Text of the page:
Thursday, May 04, 2023
You have been with Mondelēz for almost 8 years now. Can you share your career journey with MDLZ so far?
I think of my career development at Mondelēz so far as three phases exploring my interests in a fluid environment. I joined the company in 2015 with a background in corporate finance but my first role was in manufacturing strategy. This gave me the opportunity to work onsite in our Mexico Hub, as well as the Chicago Bakery for 18 months which are two of the transformative experiences in my career.
Following my time in the plants, I transitioned to the procurement function where I managed cocoa and then logistics sourcing for North America. These roles gave me a chance to take responsibility for interesting categories and really engage with our company’s processes for innovation. They also gave me exposure to our sustainability commitments, such as Cocoa Life and Renewable Energy.
Finally in 2022 I moved into our Customer Supply Chain organization looking after customer strategy and programs. This was a very conscious choice to step out of my comfort zone and gain experience working directly with our customers and sales partners. This role has served to support my long-term goal of being a well-rounded leader who has experience with the End-to-End nature of our business.
In your career, you have transitioned from Finance to Manufacturing to Procurement to Customer Service & Logistics. What advice would you give to someone looking to try a different function and how to manage the change?
The first thing I would say is that our careers give an opportunity to really dive into our intellectual curiosities. If there is a topic you are interested in, from sustainability to hard science to consumer behavior, there is very likely a way for you to be engaged in those spaces here at Mondelēz. This gives you the chance to make sure everyday in your career you are learning something new and in the long run give you the experiences to become a more effective professional.
That being said, these cross-functional experiences will present you with new challenges, so it is important set yourself up for success as you prepare. As you explore new experiences, I have found it is helpful to leverage areas of strength within these new roles. For example, my finance background was very helpful transitioning to a commodities procurement position even though I did not have a procurement background.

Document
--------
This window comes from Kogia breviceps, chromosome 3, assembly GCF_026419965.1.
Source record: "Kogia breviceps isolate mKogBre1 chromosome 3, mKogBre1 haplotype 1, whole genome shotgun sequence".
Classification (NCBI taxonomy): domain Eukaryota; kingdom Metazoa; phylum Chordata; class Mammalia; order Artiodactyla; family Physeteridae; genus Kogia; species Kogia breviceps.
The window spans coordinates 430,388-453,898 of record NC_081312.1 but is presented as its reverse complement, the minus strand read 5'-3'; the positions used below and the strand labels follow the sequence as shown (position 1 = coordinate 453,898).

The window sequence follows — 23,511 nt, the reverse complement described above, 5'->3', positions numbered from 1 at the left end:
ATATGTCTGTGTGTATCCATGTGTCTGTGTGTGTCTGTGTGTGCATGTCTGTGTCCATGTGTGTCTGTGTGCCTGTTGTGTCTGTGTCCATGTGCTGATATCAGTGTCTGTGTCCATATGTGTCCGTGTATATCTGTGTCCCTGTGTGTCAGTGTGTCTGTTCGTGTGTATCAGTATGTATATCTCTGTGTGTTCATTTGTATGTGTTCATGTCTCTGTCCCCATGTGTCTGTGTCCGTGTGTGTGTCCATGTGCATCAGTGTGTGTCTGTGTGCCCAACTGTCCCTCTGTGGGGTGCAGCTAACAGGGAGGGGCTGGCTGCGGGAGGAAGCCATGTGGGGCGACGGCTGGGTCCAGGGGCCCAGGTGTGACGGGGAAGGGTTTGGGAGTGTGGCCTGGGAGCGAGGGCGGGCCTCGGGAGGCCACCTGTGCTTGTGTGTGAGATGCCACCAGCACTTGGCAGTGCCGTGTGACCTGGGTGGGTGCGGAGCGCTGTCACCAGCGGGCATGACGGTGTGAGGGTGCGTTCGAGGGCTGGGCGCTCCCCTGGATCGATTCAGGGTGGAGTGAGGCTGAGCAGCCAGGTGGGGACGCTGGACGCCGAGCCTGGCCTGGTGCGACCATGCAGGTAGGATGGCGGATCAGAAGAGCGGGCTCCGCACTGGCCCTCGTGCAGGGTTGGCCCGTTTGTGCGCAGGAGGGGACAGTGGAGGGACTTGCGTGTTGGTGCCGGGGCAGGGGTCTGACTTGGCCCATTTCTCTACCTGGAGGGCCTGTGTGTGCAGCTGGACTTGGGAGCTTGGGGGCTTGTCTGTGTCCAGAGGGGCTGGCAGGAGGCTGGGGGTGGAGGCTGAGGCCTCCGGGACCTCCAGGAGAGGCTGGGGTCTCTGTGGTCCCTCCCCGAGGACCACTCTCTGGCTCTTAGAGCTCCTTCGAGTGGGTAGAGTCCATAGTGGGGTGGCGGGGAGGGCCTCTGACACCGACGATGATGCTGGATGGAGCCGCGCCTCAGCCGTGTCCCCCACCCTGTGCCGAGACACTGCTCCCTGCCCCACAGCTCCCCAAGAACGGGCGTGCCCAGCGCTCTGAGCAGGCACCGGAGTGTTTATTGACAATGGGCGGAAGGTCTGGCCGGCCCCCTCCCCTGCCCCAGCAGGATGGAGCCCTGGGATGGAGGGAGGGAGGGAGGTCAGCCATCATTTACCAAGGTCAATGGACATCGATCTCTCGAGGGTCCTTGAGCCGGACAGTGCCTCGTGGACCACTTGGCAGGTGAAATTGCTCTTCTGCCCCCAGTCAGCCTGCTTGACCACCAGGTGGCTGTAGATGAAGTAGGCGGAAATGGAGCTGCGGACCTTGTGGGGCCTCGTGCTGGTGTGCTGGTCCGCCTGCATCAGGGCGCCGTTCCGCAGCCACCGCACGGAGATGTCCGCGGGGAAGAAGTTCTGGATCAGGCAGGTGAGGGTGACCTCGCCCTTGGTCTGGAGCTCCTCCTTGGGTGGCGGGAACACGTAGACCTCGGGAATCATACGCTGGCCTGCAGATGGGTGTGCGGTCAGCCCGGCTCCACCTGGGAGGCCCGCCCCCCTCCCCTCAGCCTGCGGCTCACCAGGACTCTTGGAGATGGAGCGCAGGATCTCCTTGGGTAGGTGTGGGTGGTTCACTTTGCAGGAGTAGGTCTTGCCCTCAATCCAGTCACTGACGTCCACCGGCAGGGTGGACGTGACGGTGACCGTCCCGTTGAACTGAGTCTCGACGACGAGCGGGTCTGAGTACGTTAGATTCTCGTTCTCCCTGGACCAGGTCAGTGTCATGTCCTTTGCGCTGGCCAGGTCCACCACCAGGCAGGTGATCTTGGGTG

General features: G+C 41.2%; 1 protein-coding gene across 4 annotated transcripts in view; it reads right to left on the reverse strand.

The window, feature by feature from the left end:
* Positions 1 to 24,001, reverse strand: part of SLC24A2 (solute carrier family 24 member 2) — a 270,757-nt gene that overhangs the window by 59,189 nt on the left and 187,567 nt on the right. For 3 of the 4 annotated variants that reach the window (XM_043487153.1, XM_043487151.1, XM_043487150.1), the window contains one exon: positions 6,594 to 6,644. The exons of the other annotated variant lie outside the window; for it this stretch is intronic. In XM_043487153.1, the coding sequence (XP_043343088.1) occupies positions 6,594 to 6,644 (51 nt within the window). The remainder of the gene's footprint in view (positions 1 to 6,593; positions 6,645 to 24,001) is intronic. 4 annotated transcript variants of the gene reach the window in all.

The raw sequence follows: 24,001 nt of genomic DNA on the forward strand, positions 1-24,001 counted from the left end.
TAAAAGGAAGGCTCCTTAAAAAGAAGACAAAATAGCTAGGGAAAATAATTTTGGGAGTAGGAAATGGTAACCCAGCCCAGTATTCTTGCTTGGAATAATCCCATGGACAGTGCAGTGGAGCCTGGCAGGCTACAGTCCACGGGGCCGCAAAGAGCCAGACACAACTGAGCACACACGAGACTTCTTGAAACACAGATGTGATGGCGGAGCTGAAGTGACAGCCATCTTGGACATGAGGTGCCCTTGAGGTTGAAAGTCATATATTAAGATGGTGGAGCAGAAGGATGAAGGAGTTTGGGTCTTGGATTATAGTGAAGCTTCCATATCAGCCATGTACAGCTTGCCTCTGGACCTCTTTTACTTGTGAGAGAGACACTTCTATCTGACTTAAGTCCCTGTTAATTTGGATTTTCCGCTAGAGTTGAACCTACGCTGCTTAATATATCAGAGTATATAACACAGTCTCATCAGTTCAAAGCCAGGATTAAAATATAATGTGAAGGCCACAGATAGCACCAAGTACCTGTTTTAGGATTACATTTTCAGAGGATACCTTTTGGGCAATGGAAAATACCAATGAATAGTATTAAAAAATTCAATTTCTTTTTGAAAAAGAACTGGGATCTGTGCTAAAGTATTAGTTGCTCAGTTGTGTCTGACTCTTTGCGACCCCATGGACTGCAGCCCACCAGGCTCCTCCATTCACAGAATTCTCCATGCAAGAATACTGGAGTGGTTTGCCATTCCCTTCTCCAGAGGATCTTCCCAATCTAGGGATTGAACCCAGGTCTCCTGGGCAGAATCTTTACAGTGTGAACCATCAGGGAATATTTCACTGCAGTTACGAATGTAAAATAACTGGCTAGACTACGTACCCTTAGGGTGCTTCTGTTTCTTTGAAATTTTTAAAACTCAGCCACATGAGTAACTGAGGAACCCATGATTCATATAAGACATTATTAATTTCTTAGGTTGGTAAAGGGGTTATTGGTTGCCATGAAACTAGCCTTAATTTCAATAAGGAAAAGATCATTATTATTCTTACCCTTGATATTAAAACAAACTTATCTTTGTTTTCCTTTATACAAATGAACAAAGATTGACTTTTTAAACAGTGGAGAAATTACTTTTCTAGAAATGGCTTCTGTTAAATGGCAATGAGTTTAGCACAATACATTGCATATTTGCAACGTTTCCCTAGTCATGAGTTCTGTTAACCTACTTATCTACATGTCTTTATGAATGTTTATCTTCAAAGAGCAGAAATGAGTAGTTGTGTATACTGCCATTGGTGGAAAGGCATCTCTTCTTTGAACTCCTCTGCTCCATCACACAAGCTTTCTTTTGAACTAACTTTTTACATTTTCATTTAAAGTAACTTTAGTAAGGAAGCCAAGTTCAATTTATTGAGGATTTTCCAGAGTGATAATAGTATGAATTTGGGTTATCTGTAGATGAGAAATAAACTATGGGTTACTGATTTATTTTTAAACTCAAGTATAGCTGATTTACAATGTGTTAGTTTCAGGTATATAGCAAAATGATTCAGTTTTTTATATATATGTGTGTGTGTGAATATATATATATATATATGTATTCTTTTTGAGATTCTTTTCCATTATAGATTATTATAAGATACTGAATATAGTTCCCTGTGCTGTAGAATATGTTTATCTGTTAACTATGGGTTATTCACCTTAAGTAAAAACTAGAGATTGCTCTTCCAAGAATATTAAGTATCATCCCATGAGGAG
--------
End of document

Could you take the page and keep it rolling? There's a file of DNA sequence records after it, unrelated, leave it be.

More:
Next, it is important to build a support network in your new space that you can turn to for questions, feedback, and perspective. These networks provide you a chance to learn the informal ways of working in your new function, but they also allow you a chance to add value with your outside perspective.
Finally, if you are going to pursue any cross functional experience it is helpful to have a growth mindset. You need to enter a role with the humility to see the gaps in your own knowledge but also the confidence to know that you can learn and deliver.
You have been involved in the Mondelēz Supply Chain Women’s Employee Resource Group for over 5 years. What motivated you to join and stay involved?
The impetus for me to join supply chain women was a mentor of mine getting me involved after we were on a service trip together in West Africa. She introduced me to the organization and over the years it has become one of the most cherished parts of my career journey. At a deeper level I think the reason I have continued stay involved is that the Supply Chain Women culture and mission are very close to my personal world view.
When I was growing up my mother was the breadwinner in our family and her career story is a formative lens on how I see the world. She was one of two girls out of 11 children in rural Kentucky and was the first in her family to go to college. She would come home with stories about the inequalities in her industry, but she also spoke often about the men and women who supported her along the way. Change is made at both the macro and micro levels and if at the end of the day I can play a small role supporting someone’s journey, I take deep pride in that.
In January, you took on the Co-Lead role for Supply Chain Women. Do you have a vision on what you want to accomplish in this role?
Becoming a Co-lead for Supply Chain Women has given me the opportunity to build on the years of great work that the team has already accomplished while driving our strategic vision for the future. As my Co-Lead Christina Scaglione and I prepare for the future we want to define Supply Chain Women as an organization that listens to its members and acts as a microphone for our stakeholders to be heard.
This means being servant leaders to ensure that we are the voice of our core stakeholders across all parts of our supply chain; from headquarters, to manufacturing plants to CS&L branches we want to support our members as inclusively as possible. We want to work with colleagues in each of these spaces to highlight what they are doing and give them resources to meet their career aspirations.
As a part of being an organization that listens, we are also working to grow our impact in a measurable way. It is critical that we improve the way we reach our stakeholders but also that we know and understand what adds value for them. Our team is overflowing with passion and ideas for how we build this future and I hope as a leader in this team I can support the continued growth of this great organization.